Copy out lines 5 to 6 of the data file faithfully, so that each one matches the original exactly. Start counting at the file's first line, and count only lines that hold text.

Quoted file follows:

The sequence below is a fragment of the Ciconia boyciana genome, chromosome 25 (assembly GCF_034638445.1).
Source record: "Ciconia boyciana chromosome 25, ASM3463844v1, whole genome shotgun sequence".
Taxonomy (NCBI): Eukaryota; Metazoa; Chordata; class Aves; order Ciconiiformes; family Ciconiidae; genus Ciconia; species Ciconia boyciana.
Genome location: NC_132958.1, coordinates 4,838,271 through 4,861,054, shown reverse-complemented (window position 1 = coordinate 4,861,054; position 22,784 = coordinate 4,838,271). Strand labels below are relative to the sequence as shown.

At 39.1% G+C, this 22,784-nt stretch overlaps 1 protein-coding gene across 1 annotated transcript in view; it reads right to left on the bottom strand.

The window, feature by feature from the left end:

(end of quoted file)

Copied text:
At 39.1% G+C, this 22,784-nt stretch overlaps 1 protein-coding gene across 1 annotated transcript in view; it reads right to left on the bottom strand.

The window, feature by feature from the left end: